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Sarah Kearns

For Jaclyn’s class, but she ended up writing something on her own.

Topic: A narrative about an event in your life that happened in about five minutes.

               Quite Possibly The Most Meaningful Five Minutes Of My Life.

12:49. My palms are sweaty and my fingers tremble as I put them to the keyboard and begin to type. My mind is anywhere but here as my fingers glide across the keys spelling out as many words as I can come up with. No aim. No focus. Just words. It’s like in movies, when they show you a lot of things happening over a long period of time, you know that perfectly edited, fuzzy looking fast-forward encompassing anywhere from a month to a year in just thirty seconds. But have I really been sitting here for that long? I can’t stop my fingers from scrambling, vigorously, tapping at the keys, and can’t tear my eyes away from marveling at their actions long enough to check the time or my place. All I can thing about is how badly I needed to finish. How I need to write. How I have no time to write. And I wonder why it matters…what really would happen if I don’t finish? Would anyone really care? Like, really care? It is not like this story is going to shatter the earth with brilliance… far from it. It isn’t even a story! Why am I going to subject you to such meaninglessness? Is that even a word? I never know. But I said it, so it is now. For a brief moment of reality, I look at the time. The flashing colon breaks up the last pair of numbers I expect to see. 12:52. Twelve fifty-two is impossible. Where is the time going, and what am I doing with it?! And I am still typing… more impossible yet. But I don’t want to stop. I don’t think. With an unimaginable sense of confusion at my current state of being, my fingers continue tirelessly spelling out one word after another after another, and I still wonder if I have said anything yet. But I have another two minutes. And I guess my fingers are going to attempt to make those two minutes count. Because a lot can happen in two minutes, right? Maybe something will happen in these next two minutes that will be worth telling and I won’t have to hand in whatever piece of crap precedes this sentence. My mind waits while it wanders, still not in control of my fingers. It’s an odd sensation, I might add, if you have never experienced it. I almost feel like I haven’t quite experienced it either…but I guess I am because it’s happening, I just don’t have the time to figure it out. No time. My eyes methodically flit to the tiny clock in the upper right corner of my screen, and I thank whichever technological genius came up with the digital clock. Jealous of him for his obvious creativity, the thing I want most right now. But thankful for his contribution to this small but awful fraction of my life. 12:53. Wait, 12:54. It’s nearly over now, and I have to be ready for it. I can’t get these five minutes back and I won’t regret what has happened, or lack thereof. Probably about fifty seconds remain and I am pondering the oxy-moronic fragility of time. Time is one of the few sure things in this life, but is still so fragile in it’s ability to be wasted. But I’m thinking too much now, and so my fingers are moving much slower than they did a minute ago. It’s inevitable. I am sorry for what you have to read. I am sorry that it means so little. But it was five minutes, and it is what you asked for…12:55. The end.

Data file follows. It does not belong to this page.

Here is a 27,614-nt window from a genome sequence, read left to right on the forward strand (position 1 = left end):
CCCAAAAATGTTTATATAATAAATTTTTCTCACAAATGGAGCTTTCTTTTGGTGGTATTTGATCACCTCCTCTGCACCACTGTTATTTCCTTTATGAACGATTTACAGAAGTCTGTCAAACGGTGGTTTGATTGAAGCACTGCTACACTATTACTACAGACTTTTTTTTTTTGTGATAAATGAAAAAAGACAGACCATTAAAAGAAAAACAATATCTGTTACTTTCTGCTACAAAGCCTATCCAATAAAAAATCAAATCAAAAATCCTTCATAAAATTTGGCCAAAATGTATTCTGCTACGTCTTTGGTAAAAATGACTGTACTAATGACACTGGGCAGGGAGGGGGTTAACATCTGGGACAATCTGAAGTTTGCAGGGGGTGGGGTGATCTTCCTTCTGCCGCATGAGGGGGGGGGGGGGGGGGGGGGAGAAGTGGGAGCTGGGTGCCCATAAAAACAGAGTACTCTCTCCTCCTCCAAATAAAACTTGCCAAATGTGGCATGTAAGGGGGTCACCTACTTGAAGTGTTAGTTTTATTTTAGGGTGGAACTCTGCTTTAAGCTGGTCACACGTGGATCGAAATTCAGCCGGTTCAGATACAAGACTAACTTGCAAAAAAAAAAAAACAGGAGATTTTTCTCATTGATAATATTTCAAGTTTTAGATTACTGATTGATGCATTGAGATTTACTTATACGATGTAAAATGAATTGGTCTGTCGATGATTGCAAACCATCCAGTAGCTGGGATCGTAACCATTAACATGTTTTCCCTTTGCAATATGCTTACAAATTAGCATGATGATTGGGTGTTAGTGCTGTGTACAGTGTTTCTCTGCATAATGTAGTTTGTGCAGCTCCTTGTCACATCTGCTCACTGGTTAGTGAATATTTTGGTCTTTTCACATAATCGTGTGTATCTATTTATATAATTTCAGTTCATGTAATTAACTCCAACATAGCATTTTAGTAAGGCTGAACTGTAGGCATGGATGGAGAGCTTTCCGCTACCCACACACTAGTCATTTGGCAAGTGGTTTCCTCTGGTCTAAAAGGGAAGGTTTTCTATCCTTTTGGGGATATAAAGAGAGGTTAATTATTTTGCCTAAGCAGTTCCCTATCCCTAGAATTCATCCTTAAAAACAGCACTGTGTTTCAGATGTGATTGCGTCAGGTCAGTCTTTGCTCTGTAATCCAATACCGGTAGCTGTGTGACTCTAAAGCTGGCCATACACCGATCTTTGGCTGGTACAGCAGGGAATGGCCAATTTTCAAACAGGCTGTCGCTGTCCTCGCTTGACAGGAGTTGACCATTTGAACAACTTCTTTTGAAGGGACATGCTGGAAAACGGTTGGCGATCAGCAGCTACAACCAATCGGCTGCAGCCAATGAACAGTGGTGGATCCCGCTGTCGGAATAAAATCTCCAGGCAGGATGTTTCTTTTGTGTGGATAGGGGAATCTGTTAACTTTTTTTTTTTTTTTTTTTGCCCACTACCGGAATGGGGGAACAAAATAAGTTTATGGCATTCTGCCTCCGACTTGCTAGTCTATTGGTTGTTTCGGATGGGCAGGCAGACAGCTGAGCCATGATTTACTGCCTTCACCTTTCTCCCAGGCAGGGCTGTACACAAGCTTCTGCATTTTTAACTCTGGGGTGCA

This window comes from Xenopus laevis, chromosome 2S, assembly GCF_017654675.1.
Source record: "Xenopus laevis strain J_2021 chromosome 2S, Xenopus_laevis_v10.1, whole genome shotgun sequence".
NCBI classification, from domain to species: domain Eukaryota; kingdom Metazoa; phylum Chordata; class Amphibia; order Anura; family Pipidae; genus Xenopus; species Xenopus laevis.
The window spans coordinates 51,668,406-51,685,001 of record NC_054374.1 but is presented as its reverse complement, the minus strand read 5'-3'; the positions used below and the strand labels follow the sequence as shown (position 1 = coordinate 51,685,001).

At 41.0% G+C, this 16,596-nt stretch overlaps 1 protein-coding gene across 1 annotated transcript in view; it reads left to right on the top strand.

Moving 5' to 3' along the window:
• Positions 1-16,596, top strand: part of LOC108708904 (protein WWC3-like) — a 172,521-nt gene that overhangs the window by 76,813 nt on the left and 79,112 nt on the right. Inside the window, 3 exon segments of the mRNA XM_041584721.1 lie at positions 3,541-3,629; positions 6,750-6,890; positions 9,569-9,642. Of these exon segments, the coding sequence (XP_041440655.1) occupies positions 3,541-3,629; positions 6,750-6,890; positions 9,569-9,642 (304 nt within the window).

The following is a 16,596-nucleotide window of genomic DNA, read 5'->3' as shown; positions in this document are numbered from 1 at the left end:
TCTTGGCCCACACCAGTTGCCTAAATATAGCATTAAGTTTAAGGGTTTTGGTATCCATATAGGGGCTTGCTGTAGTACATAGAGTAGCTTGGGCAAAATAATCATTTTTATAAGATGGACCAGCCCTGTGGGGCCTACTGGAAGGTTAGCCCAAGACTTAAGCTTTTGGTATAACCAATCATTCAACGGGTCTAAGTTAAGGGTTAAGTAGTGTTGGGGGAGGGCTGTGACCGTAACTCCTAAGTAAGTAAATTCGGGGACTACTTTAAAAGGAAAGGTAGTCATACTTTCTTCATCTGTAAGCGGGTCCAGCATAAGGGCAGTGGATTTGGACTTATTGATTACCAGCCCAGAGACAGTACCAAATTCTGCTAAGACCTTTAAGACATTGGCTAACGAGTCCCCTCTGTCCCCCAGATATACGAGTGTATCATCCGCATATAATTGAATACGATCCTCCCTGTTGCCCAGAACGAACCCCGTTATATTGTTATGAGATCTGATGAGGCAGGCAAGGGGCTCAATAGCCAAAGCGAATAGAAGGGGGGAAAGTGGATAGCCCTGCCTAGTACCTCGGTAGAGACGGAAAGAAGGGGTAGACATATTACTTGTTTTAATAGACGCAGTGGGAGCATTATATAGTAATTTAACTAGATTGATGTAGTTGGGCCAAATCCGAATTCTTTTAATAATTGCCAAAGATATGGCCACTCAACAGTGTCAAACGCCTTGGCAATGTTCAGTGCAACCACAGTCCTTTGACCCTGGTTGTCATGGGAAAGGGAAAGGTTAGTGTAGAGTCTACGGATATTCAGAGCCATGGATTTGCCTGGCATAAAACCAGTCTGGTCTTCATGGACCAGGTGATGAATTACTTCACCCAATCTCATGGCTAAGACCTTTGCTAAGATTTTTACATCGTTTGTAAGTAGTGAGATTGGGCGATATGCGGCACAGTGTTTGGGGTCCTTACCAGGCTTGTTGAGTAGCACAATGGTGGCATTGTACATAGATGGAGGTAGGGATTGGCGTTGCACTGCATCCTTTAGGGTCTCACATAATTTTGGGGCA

* * * * *

It was twelve forty-nine in the morning and I was starring at a nearly blank page. My name and the date were all this white useless document held, all they had held for the last week. And all, it seemed, they would hold. See, for me, writing is part of life. I write fictional books, and short stories as a well enjoyed hobby. But that is fiction. I have always had trouble writing about myself. I lead a pretty sheltered life so, to begin with, I haven’t got much to tell. But I am also admittedly awful at sharing things about myself. I put a lot of pressure on my life in general. Among many things, I put pressure to make it mean something, and pressure to make it impressive. And, therefore, I find it most difficult to tell my stories. I worry that the tale of my first meeting with a college official is not interesting enough to share, or that it wasn’t that exciting on the day I got my ear pierced. So after sitting for a week trying to think of five minutes of my life that were worth sharing to no avail, I decided to write about the only five minutes I absolutely couldn’t judge. The ones that hadn’t happened yet. So, I hope you understand. My palms are still sweaty and my fingers still tremble, but I am going to remove them from the keyboard and click ‘print.’

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